Northcote Manor, Lancashire www.northcote.com
Lancashire fine dining places don’t get enough copy; Michelin-starred restaurant and country house Northcote Manor, to my mind, is one of these.
But why should sappy southerners care about chef patron Nigel Haworth’s gaff? Well, if there’s ever a time you’re motoring between Merseyside and North Yorkshire and fancy a break, flee the A59 and stop yourself in this bewitching corner.
It’s just had 11 months of Ã¢â‚¬Å“intensive renovationsÃ¢â‚¬Â with a refurbished restaurant, including a steel-and-glass chandelier, and veal-coloured silk placed on the walls. The service is as formal as the dÃƒÂ©cor Ã¢â‚¬â€œ perhaps because there aren’t many posh restaurants in Blackburn Ã¢â‚¬â€œ with poker-faced waiters whose perfect manners are a tablecloth’s sweep to old times.
On a quiet Monday, diners seemed to be those celebrating special occasions (and it’s not cheap, this place); guests diving off that A59 and possibly clandestine affairs, fascinating to watch.
We were trying the seven-course, more experimental tasting menu (there’s also a traditional one) because, if I’m going to travel this far, I may as well get the full Monty. Although if you’re starving, you’d better fill up on bread as these are dainty dishes.
After cocktails on a hot pink sofa in the lounge Ã¢â‚¬â€œ one aspect wonderful Bowland hills, one aspect car park, we began. Let me pick out a few courses.
The North Sea cod cheek Ã¢â‚¬Å“triple-cookedÃ¢â‚¬Â with malt vinegar & sea salt jelly, pigs head, black peas and dehydrated parsley (course two) certainly took some decoding. It was flaked brawn on a mini fish’n’ chips arrangement with a good crispy batter and little explosions of tangy jelly cube. The combination of flavours worked well but they masked the flavour of the fish; perhaps a turbot would have fought better against competing tastes.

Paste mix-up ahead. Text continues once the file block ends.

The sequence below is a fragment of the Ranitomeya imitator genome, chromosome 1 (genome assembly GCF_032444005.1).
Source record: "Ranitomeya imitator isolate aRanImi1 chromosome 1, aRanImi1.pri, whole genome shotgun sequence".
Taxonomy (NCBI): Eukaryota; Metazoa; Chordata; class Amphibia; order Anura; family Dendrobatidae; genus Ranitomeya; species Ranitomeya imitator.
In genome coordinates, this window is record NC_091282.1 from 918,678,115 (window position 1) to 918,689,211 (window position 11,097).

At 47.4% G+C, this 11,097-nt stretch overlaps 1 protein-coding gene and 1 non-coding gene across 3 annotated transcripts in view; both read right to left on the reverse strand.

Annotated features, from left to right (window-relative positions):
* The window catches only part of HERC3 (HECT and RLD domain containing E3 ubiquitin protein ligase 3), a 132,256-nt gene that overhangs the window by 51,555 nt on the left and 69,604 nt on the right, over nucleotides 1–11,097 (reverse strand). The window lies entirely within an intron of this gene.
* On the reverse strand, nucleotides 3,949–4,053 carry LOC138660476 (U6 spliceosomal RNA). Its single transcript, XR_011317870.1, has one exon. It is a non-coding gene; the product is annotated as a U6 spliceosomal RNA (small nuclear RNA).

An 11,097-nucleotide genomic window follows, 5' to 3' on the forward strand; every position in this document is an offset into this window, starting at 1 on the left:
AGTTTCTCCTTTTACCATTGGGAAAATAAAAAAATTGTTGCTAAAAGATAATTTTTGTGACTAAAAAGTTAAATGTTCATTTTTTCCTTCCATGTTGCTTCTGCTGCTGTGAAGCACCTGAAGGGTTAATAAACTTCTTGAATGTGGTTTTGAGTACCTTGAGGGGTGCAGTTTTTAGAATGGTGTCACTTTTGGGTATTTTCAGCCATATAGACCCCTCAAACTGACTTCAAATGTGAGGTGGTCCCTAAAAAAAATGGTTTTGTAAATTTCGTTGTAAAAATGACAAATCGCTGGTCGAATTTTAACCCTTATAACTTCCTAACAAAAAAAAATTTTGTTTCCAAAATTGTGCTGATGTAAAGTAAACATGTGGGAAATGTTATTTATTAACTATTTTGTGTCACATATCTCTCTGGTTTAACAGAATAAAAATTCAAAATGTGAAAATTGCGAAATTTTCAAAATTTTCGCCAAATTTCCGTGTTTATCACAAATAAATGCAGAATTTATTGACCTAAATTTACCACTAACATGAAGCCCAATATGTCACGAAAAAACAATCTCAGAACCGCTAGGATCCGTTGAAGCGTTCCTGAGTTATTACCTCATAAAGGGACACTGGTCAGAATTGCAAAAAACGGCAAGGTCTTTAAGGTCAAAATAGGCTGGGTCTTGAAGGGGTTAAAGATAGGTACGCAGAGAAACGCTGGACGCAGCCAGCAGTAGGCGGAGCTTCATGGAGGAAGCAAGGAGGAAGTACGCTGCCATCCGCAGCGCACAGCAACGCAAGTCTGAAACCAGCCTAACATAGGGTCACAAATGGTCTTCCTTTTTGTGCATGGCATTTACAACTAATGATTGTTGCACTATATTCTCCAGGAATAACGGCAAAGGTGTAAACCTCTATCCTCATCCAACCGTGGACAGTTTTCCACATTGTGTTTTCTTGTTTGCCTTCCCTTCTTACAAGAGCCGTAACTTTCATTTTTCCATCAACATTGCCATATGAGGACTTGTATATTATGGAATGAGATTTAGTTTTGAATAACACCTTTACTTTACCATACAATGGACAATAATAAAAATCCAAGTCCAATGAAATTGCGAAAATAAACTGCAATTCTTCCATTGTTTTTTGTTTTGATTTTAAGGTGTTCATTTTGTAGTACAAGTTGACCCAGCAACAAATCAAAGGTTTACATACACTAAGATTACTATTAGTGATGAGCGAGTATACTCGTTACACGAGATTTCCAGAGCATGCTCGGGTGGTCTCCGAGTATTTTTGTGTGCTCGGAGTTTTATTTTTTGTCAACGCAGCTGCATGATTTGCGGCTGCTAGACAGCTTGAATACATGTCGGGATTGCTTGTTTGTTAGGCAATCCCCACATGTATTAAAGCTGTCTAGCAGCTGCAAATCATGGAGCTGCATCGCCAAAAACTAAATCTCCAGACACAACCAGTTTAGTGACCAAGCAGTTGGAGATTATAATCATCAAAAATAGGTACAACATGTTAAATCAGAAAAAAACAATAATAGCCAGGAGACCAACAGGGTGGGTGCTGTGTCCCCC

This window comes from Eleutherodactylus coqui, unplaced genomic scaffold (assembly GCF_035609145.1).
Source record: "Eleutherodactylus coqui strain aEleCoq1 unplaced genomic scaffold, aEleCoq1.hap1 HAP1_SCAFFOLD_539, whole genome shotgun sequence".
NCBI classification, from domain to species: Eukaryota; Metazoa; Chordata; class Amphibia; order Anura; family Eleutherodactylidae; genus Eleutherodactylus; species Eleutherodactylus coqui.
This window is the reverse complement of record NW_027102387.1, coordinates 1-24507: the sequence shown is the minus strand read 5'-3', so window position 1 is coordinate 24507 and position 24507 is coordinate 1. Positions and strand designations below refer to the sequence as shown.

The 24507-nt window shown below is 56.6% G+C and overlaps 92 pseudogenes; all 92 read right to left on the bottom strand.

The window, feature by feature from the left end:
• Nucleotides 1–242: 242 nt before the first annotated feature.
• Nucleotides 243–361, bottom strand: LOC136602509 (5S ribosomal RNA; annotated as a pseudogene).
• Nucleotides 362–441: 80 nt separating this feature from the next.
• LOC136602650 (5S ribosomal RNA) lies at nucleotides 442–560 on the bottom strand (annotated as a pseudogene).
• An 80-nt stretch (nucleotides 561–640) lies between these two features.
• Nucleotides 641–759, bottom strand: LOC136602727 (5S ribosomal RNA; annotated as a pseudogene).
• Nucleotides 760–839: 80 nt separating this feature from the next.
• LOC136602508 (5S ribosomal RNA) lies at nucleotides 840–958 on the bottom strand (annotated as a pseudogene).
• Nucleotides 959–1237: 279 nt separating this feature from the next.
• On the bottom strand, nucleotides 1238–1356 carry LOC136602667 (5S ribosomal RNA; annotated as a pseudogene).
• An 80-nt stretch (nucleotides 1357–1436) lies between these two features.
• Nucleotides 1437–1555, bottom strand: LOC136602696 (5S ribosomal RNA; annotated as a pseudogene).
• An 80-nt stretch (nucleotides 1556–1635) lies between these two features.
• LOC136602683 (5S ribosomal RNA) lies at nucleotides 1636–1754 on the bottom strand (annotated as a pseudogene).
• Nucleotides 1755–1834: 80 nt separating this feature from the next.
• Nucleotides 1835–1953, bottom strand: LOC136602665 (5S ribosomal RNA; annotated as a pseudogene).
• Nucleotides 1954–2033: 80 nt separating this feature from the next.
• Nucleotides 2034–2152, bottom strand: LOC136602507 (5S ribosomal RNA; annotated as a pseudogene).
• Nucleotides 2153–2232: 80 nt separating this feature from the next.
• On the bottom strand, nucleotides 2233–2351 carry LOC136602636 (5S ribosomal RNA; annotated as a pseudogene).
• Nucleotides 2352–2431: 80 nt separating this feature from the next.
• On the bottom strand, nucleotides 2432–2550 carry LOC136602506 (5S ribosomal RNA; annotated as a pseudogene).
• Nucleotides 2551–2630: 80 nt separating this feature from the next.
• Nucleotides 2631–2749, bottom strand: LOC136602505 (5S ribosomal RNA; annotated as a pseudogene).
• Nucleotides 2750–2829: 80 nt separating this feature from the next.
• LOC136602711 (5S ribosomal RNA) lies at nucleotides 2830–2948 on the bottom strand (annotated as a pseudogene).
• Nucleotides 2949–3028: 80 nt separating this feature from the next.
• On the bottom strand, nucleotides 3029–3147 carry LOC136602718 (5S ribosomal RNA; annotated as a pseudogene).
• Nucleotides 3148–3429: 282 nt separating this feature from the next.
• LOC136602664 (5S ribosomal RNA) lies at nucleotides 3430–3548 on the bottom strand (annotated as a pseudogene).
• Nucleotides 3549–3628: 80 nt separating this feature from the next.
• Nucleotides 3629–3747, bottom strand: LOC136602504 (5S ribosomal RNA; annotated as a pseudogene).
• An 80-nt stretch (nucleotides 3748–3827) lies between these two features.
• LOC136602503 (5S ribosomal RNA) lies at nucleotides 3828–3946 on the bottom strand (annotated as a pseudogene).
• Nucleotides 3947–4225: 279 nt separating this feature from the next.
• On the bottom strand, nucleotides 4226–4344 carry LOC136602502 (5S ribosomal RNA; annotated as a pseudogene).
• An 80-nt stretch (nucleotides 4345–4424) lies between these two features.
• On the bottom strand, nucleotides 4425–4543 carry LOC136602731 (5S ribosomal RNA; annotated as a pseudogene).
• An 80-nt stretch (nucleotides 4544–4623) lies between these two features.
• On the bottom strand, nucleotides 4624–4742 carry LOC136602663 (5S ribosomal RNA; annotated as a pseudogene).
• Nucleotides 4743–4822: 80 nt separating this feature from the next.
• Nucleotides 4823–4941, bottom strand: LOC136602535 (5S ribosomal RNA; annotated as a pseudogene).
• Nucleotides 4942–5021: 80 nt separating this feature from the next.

Dish three was a simple but effective Ashcroft’s beetroot rubble (I’m guessing Ashcroft is a local grower), pickled pullet egg with bronze fennel and pollen.
My favourite dish was local roe deer Ã¢â‚¬â€œ from the Bowland estates beyond Ã¢â‚¬â€œ with slow-cooked sweetheart cabbage and Yorkshire blue cheese, a relatively straightforward setup. The meat was incredibly treacly which counterbalanced the sweet cabbage and salt of the cheese.
Head chef Lisa Allen, apparently, Ã¢â‚¬Å“throws the cabbage in the oven for hours so it tastes really intenseÃ¢â‚¬Â, said a waiter. And yes, our cabbage was a sugary, pulpy paste. We saw the waiter’s mask slip Ã¢â‚¬â€œ a secret grin Ã¢â‚¬â€œ when, from hunger, we gannetted all the garnish, including the burnt, bitter outer leaves of the cabbage. Class.
I wasn’t fussed by the dessert, probably because of its name, until I tasted it. Chilled coconut rice pudding, Alphonso mango, Citrus chewits and basil ice seemed a bit of an anti-climax after six courses of elaborate dinner. But it was discourteously good and in fragments – intensely chewy mango bits and sorbets doing foxtrots on the tongue.
Each dish paired with a wine, such as a 2011 Tokaji Furmint, Dobogo, Hungary Ã¢â‚¬â€œ dry and complex with the complex cod Ã¢â‚¬â€œ and a spicy, bullish 2009 Numanthia, Toro, Spain, which should have been good given its £16 price tag for a 125ml glass.
After coffee, it seemed weird to suddenly be back on the disconsolate A-road having left such a box of formal, high-end dining. It’s good that among Lancashire’s witches, barmcakes and chippies, there’s another option. You know where to go now, you saucy, cheating things.
Northcote has won the 2014 title of BMW Square Meal Award for Best UK Restaurant.